Ch. 11, Note 94: S. Maria Maggiore, Rome

The mosaic programme on the triumphal arch at Santa Maria Maggiore is dated to the pontificate of Sixtus III (430-40). The four registers (left side, from top) depict the annunciation, the visit of the magi, the massacre of the innocents, and Jerusalem.

On the right of the arch, the four registers depict the presentation in the Temple, a scene from the flight to Egypt, Herod and the magi, and Bethlehem.

The annunciation to Mary is depicted with five angelic figures who represent a sequence corresponding to the key moments of the Lukan annunciation narrative. Mary’s weaving is a detail that also occurs in the noncanonical Infancy Gospel of Matthew, a Latin text closely related to the Greek Protevangelium of James.

The Matthean annunciation to Joseph is represented in seamless transition from the Lukan annunciation to Mary. The greater prominence given to the annunciation to Mary suggests a prioritization of Luke over Matthew in chronology and significance, though both announcements are parallel. The rod held in Joseph’s hand derives from the Infancy Gospel of Matthew, and it symbolizes Joseph’s divine commission as Mary’s protector.

Peter and Paul stand on either side of an empty throne with a superimposed cross. Holding open books, they appear to be preaching. The inscription below refers to Sixtus III, bishop of Rome, who embodies the ministry of Peter and Paul. The inscription describes Sixtus as EPISCOPVS||PLEBI||DEI (“Bishop to the People of God”). At the foot of the throne is the scroll with seven seals from Revelation 5.1-10, and encircling the throne is a medallion representing the “rainbow around the throne” of Revelation 4.3. The four winged creatures are seen in profile on either side, bearing wreaths representing their praise of the Lamb (Rev 5.8-9). There is no visible connection to the gospels.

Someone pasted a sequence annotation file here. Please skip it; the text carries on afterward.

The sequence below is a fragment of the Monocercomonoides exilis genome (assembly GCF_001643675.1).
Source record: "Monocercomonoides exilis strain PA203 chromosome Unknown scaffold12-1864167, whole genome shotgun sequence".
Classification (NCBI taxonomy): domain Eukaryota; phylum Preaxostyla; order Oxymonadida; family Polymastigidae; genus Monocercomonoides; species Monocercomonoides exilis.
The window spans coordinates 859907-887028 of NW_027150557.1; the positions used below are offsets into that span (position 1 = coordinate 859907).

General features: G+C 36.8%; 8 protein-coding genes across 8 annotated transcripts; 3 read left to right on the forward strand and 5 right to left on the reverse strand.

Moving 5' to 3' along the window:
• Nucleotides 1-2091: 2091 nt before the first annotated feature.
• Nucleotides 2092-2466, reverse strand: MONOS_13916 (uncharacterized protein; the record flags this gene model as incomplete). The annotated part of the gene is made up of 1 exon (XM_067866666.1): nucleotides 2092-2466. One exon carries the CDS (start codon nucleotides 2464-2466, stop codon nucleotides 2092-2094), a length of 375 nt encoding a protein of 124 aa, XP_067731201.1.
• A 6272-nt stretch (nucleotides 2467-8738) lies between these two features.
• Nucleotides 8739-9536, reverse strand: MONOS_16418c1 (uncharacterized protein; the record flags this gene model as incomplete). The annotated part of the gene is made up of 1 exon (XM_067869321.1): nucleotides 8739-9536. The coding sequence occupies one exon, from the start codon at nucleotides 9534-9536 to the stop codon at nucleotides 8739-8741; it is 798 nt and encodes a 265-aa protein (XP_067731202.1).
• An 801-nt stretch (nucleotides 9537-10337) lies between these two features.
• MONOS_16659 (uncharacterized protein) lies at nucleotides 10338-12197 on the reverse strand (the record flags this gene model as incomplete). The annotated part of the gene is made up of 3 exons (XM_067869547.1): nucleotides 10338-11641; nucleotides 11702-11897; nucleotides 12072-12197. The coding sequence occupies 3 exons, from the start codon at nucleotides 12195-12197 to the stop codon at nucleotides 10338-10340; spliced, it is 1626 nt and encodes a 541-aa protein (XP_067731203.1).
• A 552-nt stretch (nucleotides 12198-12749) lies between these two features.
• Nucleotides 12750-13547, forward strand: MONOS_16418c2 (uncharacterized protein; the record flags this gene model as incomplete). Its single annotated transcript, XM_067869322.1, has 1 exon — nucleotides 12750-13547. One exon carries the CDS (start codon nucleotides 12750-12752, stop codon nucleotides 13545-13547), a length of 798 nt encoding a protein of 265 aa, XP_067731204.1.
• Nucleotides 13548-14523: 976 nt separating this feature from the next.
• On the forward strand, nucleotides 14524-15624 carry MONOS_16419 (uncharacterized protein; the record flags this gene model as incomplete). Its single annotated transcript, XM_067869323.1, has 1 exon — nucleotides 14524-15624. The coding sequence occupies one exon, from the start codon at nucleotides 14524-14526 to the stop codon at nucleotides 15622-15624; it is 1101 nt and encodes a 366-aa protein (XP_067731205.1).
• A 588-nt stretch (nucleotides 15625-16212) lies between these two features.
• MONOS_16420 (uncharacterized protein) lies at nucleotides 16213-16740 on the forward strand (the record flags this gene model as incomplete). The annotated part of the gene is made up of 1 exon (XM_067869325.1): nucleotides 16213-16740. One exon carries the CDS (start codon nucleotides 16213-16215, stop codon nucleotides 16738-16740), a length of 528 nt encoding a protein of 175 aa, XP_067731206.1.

The Lukan presentation of the Christ-child in the temple is depicted on the right side of the first register. To the right of Joseph and the angel, Anna and Simeon move forward to receive the child.

Incorporated within the presentation scene (here showing Simeon and a procession of priests) is the Matthean warning to Joseph to flee to Egypt. This sequence corresponds to the Luke-Matthew sequence of the annunciations on the left side of the throne, as well as to the calf and human also to the left of the throne.

The Matthean magi, led by a star, bring their gifts to the enthroned Christ-child, while the Lukan angels sing their hymn of praise, two looking heavenward and two earthward. Unusually Mary is seated at a distance from her child, while on the right sits the Sybil of Cumae referred to in Virgil’s fourth Eclogue, read by Christians as a messianic prophecy.

This anomalous image might depict the Holy Family’s arrival in Egypt as recorded in the Infancy Gospel of Matthew 22-24.

Herod confers with the magi and the Jewish scribes regarding the birthplace of the Christ-child. The scribes consult a copy of the Book of the Twelve to find the prophecy of Micah 5.2.

Herod gives the command to his soldier to slaughter the children of Bethlehem. This chilling image might suggest Holocaust associations to a modern viewer.

The city of Jerusalem – a Christian city in the 5th century, as the crucifix and the churches indicate.

The city of Bethlehem.